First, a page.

My wife and
I have a membership at the university gym in town. We walk the track in the winter time. We don’t interact with the kids just
transmogrifying into adulthood. We view them as curious creatures with a connection
to our DNA, in the same manner we view chimpanzees; as different enough to be
considered another species.
We try to
arrive at the gym around noon when the students have gone to feed; but the last
time we were there was during a peak usage.
It was amazing. All the student
walking the track had their cell phones in their hand or plugged into their
ears, the students running the outside of the track were wired into their cell
phones, all young people on the exercise bikes had their cell phone balanced
atop their display panels or plugged into their ears, one young girl was stretching
on a mat while reading her text messages.
Only one; a
tiny young girl, running at a demented pace on the Nordic Track, didn’t seem to
have a bionic connection to a cell phone.
If a cell
phone implant was available, I wonder how many of this new generation would
spend the night in the parking lot, waiting for the hospital to open, to be
first in line for the implant?
OK, I can
understand this. Children, a couple of
generations after mine, were raised in front of a television: Mr. Rogers and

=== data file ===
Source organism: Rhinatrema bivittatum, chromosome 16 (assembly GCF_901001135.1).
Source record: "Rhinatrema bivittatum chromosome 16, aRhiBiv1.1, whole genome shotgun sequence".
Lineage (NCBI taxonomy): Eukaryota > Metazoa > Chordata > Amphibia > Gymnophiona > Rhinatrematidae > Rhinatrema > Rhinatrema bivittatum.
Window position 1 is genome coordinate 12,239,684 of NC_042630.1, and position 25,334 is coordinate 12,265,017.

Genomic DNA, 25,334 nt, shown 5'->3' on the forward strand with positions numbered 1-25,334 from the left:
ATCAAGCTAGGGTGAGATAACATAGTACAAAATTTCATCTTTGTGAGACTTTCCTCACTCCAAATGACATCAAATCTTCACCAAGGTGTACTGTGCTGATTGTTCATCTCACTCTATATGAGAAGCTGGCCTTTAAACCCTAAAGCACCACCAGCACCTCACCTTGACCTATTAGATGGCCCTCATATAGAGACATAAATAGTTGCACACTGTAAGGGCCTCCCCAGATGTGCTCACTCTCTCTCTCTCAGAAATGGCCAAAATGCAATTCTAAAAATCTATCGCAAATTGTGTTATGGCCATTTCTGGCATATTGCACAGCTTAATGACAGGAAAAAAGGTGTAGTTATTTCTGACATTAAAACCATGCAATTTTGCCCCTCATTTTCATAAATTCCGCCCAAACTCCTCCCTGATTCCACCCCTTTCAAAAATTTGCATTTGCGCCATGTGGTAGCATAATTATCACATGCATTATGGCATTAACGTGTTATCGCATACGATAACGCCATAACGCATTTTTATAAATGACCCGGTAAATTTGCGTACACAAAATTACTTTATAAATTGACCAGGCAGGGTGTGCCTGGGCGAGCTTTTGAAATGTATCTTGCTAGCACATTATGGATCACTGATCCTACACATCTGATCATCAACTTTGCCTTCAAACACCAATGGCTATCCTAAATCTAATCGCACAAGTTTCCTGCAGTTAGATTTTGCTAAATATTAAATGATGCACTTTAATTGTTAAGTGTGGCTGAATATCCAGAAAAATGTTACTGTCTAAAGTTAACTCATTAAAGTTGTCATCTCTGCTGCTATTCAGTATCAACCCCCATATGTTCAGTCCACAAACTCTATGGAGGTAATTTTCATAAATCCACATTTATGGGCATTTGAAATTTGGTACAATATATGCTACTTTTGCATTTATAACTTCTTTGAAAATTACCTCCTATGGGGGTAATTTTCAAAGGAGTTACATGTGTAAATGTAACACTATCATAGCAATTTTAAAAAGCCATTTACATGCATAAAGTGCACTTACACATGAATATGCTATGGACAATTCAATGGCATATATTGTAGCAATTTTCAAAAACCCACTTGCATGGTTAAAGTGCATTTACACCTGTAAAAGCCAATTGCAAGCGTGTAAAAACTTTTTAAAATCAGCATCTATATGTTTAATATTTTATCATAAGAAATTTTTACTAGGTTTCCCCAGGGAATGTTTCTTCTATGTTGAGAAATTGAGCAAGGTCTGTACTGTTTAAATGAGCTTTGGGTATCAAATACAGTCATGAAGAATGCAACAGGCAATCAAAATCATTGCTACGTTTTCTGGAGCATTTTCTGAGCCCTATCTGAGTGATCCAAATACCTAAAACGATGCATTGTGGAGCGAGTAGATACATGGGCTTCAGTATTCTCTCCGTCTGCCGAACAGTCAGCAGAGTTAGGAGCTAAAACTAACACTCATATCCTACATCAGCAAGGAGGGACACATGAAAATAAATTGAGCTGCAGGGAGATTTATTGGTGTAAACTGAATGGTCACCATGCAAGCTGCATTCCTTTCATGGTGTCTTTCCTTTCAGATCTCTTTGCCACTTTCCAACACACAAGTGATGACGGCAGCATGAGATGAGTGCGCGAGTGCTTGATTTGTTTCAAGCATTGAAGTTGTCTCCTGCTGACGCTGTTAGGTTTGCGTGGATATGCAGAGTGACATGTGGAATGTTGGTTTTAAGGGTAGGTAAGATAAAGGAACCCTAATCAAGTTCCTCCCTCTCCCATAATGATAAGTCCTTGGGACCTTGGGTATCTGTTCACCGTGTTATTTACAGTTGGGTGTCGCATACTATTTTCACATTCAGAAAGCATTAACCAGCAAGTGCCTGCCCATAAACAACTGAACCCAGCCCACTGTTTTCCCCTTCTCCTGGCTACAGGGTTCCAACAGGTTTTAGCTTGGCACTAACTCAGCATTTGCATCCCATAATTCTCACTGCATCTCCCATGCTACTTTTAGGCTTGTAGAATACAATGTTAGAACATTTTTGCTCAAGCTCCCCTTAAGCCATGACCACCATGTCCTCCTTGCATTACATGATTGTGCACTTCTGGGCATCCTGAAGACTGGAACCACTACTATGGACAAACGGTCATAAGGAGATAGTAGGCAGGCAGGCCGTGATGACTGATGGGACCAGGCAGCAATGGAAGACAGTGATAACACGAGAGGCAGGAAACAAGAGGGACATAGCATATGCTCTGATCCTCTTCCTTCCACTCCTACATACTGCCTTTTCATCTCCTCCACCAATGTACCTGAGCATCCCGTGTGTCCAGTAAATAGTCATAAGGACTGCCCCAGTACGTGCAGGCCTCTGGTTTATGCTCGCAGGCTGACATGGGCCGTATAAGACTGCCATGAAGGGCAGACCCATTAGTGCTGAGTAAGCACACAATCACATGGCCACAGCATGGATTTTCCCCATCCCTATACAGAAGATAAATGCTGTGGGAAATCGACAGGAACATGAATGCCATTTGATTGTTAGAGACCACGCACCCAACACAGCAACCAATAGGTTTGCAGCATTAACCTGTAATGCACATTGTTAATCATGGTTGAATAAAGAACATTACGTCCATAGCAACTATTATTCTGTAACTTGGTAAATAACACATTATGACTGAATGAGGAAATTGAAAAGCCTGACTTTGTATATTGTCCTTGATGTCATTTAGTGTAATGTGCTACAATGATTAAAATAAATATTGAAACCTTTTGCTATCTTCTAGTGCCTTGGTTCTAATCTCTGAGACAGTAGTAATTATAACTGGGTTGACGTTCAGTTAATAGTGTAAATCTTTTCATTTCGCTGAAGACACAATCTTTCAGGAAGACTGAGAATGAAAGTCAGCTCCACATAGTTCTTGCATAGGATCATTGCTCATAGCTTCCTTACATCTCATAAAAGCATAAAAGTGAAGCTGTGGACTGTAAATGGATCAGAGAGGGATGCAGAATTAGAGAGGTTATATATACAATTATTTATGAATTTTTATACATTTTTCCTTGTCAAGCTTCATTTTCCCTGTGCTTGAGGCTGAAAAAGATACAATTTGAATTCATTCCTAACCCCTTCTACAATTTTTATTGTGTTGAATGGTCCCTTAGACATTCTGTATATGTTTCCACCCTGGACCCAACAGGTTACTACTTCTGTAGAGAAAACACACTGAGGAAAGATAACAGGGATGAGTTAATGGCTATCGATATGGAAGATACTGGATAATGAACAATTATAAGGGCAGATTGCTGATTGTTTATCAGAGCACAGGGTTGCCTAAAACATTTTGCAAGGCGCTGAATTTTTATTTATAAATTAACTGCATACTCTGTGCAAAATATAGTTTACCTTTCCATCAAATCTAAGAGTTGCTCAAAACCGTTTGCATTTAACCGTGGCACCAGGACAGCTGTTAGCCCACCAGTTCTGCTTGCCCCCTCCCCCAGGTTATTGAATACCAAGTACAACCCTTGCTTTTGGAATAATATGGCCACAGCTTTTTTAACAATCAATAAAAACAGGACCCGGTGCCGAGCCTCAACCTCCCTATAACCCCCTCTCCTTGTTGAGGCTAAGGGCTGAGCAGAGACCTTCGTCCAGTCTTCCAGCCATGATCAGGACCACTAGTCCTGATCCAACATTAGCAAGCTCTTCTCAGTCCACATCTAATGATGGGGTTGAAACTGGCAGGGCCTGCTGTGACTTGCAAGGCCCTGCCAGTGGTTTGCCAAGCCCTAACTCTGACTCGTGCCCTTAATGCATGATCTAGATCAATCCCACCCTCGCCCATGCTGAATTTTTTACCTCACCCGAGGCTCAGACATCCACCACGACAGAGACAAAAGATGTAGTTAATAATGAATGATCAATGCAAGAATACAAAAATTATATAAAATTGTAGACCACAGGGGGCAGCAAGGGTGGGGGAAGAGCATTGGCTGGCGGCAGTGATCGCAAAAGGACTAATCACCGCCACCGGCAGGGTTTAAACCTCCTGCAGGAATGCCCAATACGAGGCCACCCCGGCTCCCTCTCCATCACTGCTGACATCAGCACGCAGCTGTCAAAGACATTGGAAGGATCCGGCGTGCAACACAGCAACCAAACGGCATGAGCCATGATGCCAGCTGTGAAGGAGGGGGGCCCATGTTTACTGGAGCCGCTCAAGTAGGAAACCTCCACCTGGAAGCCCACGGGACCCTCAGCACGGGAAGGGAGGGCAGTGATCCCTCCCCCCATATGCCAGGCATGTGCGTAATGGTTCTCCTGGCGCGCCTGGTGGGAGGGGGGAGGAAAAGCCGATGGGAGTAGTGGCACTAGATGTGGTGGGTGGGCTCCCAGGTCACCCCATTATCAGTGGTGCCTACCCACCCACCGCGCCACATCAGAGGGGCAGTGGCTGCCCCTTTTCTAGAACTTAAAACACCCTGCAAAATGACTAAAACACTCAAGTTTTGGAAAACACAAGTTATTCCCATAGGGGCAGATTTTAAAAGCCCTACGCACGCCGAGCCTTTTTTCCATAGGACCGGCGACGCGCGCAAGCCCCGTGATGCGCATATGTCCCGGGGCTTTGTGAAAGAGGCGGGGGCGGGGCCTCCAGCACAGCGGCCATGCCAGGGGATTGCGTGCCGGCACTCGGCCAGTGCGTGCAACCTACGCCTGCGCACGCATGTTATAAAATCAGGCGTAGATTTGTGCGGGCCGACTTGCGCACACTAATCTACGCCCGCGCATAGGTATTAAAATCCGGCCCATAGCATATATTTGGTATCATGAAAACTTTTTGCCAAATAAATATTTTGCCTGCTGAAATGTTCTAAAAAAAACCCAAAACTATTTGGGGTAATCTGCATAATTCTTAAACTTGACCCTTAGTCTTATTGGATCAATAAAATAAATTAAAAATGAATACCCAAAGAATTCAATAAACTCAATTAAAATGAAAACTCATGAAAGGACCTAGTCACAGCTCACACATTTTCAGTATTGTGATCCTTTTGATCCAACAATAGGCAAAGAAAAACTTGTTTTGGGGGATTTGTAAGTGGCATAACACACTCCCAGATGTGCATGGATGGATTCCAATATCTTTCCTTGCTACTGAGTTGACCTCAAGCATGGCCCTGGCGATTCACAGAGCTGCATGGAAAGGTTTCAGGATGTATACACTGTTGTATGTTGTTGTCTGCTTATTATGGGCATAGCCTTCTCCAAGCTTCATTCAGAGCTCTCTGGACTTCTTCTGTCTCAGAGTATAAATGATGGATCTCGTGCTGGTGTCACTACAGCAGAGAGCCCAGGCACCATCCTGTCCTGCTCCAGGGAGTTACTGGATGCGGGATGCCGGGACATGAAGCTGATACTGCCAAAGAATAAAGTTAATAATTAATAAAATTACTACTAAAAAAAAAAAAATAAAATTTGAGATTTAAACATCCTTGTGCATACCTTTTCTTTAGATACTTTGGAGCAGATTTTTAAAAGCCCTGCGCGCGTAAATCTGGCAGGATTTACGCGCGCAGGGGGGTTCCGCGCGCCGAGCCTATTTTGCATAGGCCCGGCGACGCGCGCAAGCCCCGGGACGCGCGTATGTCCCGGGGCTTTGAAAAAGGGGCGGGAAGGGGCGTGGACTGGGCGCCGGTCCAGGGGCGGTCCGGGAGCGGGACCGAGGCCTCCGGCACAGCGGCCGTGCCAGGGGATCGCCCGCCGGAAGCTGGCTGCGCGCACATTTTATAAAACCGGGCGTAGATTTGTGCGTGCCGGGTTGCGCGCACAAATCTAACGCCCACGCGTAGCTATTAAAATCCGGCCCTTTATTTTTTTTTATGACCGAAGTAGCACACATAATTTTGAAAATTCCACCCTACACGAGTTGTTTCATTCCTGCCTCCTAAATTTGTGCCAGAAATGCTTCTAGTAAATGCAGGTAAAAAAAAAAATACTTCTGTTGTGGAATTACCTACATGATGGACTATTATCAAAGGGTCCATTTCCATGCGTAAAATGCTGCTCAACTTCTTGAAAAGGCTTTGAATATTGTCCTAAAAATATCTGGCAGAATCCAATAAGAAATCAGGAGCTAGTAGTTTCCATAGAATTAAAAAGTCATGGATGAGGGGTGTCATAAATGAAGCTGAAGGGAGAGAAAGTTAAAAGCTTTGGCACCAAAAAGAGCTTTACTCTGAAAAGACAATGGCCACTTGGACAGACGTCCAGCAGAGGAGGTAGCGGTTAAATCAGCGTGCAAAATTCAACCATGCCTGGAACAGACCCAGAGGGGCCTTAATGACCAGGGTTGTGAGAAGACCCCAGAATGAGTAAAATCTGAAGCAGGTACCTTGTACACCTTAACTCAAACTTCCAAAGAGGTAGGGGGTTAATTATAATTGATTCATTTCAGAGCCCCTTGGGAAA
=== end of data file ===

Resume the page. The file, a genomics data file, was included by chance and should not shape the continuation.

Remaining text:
Sesame Street. This new generation was
introduced to some type of computer before they were even potty trained.
The thing I
find curious is the attachment to cell phones for people born before 1970. These people spent at least thirty years of
their life – over half of their life – never knowing what a cell phone
was. They got up in the morning and
went to work or school, came home, had supper, watched television and went to bed. They probably went for days without using a
telephone. If they were traveling, or
involved in an activity, and found they needed to communicate by phone, they
either waited until they got home or used a public pay telephone.
and older never suffered by not having immediate and continuous connection to a
telephone or the internet. Yet, today, they can’t sit in a restaurant
without checking their cell phone.
Sometimes in restaurants when a person’s cell phone goes off, I feel
like standing up and shouting: Turn off your damn phone. You’re not that important.
My wife and I attend a playhouse in the summer
time. We always go to the Wednesday
matinees, which are mainly attended by older people. At the beginning of each play the stage
manager announces to people to turn off their cell phones. I have never attended a play that at least
one cell phone didn’t go off during the performance.
I have got
to admit that I have a cell phone, and when we lost electricity during the wind
storm last week and our land line was down, I turned it on and called the
I plug our
cell phone in once a month to keep it charged.
In case of an apocalyptic disaster caused by global warming and wiping
out civilization, I want to be able to call my friend and tell him: I told